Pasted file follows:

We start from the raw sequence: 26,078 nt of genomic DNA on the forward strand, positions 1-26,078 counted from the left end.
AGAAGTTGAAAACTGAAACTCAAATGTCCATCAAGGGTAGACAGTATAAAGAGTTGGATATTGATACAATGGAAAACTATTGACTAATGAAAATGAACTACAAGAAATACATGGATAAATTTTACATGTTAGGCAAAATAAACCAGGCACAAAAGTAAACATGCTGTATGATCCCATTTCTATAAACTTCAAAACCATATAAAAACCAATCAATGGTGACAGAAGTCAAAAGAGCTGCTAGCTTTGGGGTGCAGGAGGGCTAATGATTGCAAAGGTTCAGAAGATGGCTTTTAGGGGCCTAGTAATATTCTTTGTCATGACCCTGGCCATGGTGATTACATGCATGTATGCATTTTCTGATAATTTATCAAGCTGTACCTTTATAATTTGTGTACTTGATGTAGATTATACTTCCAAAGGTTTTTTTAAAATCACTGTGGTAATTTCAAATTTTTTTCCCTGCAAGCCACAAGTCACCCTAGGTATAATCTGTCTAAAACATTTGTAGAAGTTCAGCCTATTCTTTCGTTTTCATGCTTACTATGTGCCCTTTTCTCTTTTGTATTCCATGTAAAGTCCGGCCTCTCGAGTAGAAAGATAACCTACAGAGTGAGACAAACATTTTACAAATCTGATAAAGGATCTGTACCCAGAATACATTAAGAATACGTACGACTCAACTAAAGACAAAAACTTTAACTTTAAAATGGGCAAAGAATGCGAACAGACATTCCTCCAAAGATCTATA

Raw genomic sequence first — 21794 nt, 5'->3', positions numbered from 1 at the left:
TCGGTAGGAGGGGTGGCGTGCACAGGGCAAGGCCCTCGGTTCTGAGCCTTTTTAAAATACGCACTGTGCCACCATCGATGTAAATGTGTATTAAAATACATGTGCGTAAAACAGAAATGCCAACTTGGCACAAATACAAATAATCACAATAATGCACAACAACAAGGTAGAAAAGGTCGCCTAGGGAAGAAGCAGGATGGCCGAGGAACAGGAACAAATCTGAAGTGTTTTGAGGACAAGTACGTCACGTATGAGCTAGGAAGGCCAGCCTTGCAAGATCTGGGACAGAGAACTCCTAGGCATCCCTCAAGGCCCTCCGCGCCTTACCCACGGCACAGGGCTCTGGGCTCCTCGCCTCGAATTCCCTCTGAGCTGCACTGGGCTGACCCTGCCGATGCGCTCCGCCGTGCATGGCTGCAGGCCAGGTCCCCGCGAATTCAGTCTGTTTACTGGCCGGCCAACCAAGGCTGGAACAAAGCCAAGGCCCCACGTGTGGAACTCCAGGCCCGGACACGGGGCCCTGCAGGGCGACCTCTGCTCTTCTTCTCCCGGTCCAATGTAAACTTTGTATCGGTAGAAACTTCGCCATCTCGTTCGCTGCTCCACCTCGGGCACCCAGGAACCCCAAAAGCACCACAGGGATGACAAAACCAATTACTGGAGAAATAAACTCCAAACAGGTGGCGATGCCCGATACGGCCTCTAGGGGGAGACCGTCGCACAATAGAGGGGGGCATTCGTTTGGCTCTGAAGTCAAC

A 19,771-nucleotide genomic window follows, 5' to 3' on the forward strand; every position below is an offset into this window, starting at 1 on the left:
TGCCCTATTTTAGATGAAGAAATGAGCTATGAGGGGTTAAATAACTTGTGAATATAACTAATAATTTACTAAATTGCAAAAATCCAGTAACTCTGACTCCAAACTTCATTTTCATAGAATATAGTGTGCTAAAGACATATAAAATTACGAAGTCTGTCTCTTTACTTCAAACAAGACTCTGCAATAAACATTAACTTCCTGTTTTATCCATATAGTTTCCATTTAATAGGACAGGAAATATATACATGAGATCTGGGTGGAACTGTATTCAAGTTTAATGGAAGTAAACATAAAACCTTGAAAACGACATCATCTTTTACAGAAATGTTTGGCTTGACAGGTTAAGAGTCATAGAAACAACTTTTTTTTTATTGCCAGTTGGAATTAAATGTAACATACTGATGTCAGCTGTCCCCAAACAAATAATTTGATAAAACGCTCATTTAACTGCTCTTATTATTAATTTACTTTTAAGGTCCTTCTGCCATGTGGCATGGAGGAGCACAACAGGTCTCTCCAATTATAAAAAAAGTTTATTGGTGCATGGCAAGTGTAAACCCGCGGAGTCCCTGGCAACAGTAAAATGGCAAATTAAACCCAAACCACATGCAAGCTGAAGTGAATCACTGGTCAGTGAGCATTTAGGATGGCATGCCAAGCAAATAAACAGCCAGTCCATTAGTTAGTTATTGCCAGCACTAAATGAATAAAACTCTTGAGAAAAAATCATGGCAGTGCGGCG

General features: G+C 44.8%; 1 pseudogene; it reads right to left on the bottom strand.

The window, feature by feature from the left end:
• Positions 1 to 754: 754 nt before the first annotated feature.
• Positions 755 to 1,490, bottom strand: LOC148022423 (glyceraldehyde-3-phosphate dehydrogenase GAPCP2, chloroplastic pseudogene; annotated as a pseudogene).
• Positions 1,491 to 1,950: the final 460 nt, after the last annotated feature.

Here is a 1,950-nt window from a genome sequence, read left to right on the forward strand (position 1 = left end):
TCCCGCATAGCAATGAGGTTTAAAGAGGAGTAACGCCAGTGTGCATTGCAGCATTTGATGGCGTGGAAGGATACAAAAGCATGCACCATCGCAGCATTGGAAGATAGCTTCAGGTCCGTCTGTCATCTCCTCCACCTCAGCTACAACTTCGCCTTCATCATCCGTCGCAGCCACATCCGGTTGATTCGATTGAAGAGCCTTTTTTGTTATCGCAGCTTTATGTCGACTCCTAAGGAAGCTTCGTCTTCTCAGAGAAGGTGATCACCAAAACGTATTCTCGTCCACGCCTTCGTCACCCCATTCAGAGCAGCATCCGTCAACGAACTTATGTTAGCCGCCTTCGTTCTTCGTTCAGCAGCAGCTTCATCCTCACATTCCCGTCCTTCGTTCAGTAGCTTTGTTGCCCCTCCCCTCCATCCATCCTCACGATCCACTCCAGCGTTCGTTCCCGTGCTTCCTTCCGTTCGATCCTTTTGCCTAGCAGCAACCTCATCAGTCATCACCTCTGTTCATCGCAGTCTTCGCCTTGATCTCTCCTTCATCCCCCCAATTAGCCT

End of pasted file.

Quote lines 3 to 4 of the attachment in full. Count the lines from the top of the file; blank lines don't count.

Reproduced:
Raw genomic sequence first — 21794 nt, 5'->3', positions numbered from 1 at the left:
TCGGTAGGAGGGGTGGCGTGCACAGGGCAAGGCCCTCGGTTCTGAGCCTTTTTAAAATACGCACTGTGCCACCATCGATGTAAATGTGTATTAAAATACATGTGCGTAAAACAGAAATGCCAACTTGGCACAAATACAAATAATCACAATAATGCACAACAACAAGGTAGAAAAGGTCGCCTAGGGAAGAAGCAGGATGGCCGAGGAACAGGAACAAATCTGAAGTGTTTTGAGGACAAGTACGTCACGTATGAGCTAGGAAGGCCAGCCTTGCAAGATCTGGGACAGAGAACTCCTAGGCATCCCTCAAGGCCCTCCGCGCCTTACCCACGGCACAGGGCTCTGGGCTCCTCGCCTCGAATTCCCTCTGAGCTGCACTGGGCTGACCCTGCCGATGCGCTCCGCCGTGCATGGCTGCAGGCCAGGTCCCCGCGAATTCAGTCTGTTTACTGGCCGGCCAACCAAGGCTGGAACAAAGCCAAGGCCCCACGTGTGGAACTCCAGGCCCGGACACGGGGCCCTGCAGGGCGACCTCTGCTCTTCTTCTCCCGGTCCAATGTAAACTTTGTATCGGTAGAAACTTCGCCATCTCGTTCGCTGCTCCACCTCGGGCACCCAGGAACCCCAAAAGCACCACAGGGATGACAAAACCAATTACTGGAGAAATAAACTCCAAACAGGTGGCGATGCCCGATACGGCCTCTAGGGGGAGACCGTCGCACAATAGAGGGGGGCATTCGTTTGGCTCTGAAGTCAAC